Step one in understanding Adaptiverb is to look at the signal path from input to output. The input stage includes an adjustable low-cut filter, variable pre-delay and a high-frequency processor called Air, which adds a kind of steamy brightness to the top end. Next is the Freeze section, which, as its name implies, allows for the freezing of the source sound — but this isn’t like the infinite reverb algorithms you may be familiar with. Instead, it freezes a slice of the dry input feeding into the reverb engine, in a way that sounds not dissimilar from the EHX Freeze pedal. What comes next is the oscillator-based sustain generator that Zynaptiq refer to as the Bionic Sustain Resynthesizer. Here, short-time fluctuations such noise and transients are filtered out and then the steady part of the signal is used to generate the harmonic tails that combine to create sustain. In essence, hundreds of separate oscillators are all made to follow the harmonic structure and phase of the input signal.
We then reach the secondary Reverb section. As Adaptiverb doesn’t set out to generate early reflections and has no conventional EQ, this has few of the parameters associated with a typical algorithmic reverb (though there are controls for damping and reverb size). Three algorithm choices are available: All-pass, Ray Tracing or HD Ray Tracing. In the context of reverb generation, ray tracing calculates the paths that sound would take from source to listening position in a modelled space. Adaptiverb’s ray-tracing model can, we’re told, render the cumulative result of 16,000 different audio paths from two ‘virtual speakers’ to the listener, but without having to compute all the individual reflections. This produces a very smooth reverb tail that can go toe-to-toe with any high-end reverb device, especially if you enable the HD option. Unlike a typical algorithmic reverb, however, there is no early reflections section.
The reverb tail generated by the ray-tracing Reverb section has a flat frequency response, as the necessary ‘colour’ comes from the post-filtering HCF stage and the pre-filtering Sustain section. For the same reason, the all-pass section also generates relatively little coloration. The signal going into the Reverb section can be taken either from before or after the Bionic Sustain synth section, or a mix of both can be used according to the setting of the Reverb Source control. The most musical ‘conventional’ reverbs, to my ears anyway, come from using a combination of the Bionic Sustain engine with some contribution from of the second Reverb in ray-tracing mode, but the all-pass filters provide a useful alternative texture.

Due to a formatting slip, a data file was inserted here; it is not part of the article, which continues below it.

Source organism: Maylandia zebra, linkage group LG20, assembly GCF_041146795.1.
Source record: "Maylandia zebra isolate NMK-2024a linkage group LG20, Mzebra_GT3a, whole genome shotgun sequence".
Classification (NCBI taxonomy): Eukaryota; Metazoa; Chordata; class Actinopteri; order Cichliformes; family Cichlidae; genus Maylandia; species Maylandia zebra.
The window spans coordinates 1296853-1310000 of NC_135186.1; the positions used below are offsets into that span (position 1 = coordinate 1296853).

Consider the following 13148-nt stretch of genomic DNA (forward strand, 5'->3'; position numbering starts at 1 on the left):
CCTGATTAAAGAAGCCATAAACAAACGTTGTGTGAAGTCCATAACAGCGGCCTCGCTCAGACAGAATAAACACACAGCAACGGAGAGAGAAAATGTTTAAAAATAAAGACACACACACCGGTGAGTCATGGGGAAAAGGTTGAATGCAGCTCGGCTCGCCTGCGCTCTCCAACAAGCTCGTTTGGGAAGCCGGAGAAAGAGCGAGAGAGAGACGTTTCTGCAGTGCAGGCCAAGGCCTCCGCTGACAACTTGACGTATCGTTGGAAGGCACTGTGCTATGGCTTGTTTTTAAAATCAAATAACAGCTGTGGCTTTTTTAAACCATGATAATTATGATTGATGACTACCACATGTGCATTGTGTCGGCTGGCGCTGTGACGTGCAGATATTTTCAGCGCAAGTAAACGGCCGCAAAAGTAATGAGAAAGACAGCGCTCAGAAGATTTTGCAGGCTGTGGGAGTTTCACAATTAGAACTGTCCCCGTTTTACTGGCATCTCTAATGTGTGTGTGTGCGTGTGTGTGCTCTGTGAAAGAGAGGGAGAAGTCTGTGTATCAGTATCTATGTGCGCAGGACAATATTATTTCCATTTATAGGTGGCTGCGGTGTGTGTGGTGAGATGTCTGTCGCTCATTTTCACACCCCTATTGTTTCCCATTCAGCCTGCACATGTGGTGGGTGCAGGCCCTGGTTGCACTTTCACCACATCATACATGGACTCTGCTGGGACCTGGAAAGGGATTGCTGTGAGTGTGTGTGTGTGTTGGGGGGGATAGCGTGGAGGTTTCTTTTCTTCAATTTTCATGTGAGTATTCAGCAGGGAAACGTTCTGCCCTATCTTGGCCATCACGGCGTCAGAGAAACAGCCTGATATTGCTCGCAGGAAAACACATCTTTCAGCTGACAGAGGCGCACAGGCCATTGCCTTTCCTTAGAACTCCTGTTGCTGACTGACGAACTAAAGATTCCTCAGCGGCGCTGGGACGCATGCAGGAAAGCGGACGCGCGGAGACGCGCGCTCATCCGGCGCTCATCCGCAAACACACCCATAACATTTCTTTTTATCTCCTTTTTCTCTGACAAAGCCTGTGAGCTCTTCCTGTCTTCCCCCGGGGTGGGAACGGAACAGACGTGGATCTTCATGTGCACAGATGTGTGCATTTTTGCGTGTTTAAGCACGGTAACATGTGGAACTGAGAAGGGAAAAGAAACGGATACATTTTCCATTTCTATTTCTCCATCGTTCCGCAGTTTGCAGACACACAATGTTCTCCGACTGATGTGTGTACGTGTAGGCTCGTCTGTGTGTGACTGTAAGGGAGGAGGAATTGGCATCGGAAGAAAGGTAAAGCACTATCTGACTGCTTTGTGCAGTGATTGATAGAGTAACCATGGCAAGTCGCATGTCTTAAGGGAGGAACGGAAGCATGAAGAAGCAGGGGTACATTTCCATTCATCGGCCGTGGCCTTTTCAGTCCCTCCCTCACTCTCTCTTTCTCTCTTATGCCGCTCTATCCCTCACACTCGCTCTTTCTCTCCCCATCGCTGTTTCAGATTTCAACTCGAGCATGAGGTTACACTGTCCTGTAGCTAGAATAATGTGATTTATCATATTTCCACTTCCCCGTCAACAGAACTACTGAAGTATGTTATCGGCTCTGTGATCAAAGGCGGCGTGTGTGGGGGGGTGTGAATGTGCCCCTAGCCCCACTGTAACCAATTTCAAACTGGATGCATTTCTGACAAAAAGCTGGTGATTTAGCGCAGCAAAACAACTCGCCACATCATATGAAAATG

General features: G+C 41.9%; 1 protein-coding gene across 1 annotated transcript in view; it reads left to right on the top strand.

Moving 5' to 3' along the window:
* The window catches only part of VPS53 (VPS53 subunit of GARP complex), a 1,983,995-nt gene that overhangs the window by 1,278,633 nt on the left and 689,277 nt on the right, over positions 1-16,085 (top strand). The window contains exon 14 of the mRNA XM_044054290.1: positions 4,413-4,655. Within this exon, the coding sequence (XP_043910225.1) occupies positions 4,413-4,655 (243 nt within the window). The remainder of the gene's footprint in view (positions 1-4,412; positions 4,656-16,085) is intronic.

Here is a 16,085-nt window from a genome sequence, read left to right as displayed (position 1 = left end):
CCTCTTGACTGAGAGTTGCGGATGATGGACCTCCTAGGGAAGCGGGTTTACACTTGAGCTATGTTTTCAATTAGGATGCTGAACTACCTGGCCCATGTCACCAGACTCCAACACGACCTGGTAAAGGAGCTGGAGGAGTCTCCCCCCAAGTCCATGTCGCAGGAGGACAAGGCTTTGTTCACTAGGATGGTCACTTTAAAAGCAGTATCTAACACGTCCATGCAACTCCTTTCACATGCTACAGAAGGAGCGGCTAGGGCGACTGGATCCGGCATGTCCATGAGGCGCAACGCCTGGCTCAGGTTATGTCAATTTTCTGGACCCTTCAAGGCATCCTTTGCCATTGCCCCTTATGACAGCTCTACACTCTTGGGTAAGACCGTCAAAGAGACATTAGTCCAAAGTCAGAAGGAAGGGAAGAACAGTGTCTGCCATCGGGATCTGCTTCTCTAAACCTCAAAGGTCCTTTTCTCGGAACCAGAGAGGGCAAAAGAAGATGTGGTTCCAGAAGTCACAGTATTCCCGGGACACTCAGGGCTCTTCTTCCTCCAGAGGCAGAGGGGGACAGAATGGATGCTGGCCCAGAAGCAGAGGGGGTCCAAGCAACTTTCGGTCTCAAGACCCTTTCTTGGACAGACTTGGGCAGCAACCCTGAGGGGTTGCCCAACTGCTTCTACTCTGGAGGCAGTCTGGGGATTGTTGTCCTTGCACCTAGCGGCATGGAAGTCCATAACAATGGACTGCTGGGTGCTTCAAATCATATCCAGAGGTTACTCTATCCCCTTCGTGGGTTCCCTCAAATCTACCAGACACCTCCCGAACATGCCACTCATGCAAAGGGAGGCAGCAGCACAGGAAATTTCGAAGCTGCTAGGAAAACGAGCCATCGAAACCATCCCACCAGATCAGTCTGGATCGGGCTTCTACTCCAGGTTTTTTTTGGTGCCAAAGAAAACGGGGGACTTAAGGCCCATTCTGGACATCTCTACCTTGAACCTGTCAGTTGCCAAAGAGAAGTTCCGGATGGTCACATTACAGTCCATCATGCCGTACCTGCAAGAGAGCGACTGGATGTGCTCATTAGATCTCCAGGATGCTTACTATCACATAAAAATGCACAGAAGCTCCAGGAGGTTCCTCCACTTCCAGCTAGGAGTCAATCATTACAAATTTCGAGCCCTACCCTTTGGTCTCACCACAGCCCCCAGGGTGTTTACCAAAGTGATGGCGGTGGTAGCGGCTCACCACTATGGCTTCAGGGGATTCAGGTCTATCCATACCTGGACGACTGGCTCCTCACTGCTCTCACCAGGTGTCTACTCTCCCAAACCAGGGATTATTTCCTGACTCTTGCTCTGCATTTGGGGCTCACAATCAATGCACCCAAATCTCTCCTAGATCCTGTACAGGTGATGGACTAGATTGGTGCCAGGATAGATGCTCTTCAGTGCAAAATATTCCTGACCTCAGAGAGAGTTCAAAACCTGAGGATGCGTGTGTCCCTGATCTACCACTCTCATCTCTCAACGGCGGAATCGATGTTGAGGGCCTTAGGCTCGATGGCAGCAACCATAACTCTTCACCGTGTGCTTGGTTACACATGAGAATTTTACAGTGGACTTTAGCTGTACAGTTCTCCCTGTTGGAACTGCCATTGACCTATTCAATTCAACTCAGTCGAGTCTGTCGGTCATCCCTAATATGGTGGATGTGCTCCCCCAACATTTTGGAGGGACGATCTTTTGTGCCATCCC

Finally, the Harmonic Contour Filtering or HCF section, which processes the reverberated signal, also hosts a Hold function to lock the current filtering state. A small virtual keyboard allows the user to set notes to force the reverb tail to conform to a specific set of pitches, rather like setting the scale on a pitch-correction plug-in. At the output we’re back in more familiar territory; in conjunction with the Reverb Source and Reverb Mix controls, the Wet/Dry Mix control provides the necessary flexibility for combining the contributions of the two different reverb sections in both series and parallel modes. Note that the apparent reverb level can be very different on different presets, and a separate Wet Gain control is available to help balance this out.
The plug-in window is split horizontally to delineate the three parameter subsections. The controls for the Bionic Sustain synth are on the left, while those for the Harmonic Contour Filtering are on the right, with an X/Y control dominating the centre. An optional Fine Tune view makes visible a number of more subtle controls, and you can enable tooltips that provide you with balloon help as you mouse over the controls. When tooltips are active, a faint overlay marks out the functional blocks of the GUI.
One axis of the X/Y Parameter Field adjusts the Bionic Sustain synth reverb decay time, while the other sets the reverb’s dry/wet mix going into the HFC section — which should not be confused with the plug-in’s overall output stage wet/dry mix. Where the host DAW allows MIDI to be routed directly to a processing plug-in (Logic users look away now!), all the main parameters of Adaptiverb can be controlled this way, and a MIDI Learn mode simplifies setting up. Conventional parameter automation is also supported.
Naturally you can store your own presets, but the manual points out that some aspects of a preset may be signal-dependent; for example, both the Freeze and HCF Hold buffer contents are stored within the presets, so may not behave as expected when applied to other sound sources. Indeed, some of the factory presets create drones with no need for an input, as they already include a ‘frozen’ sound.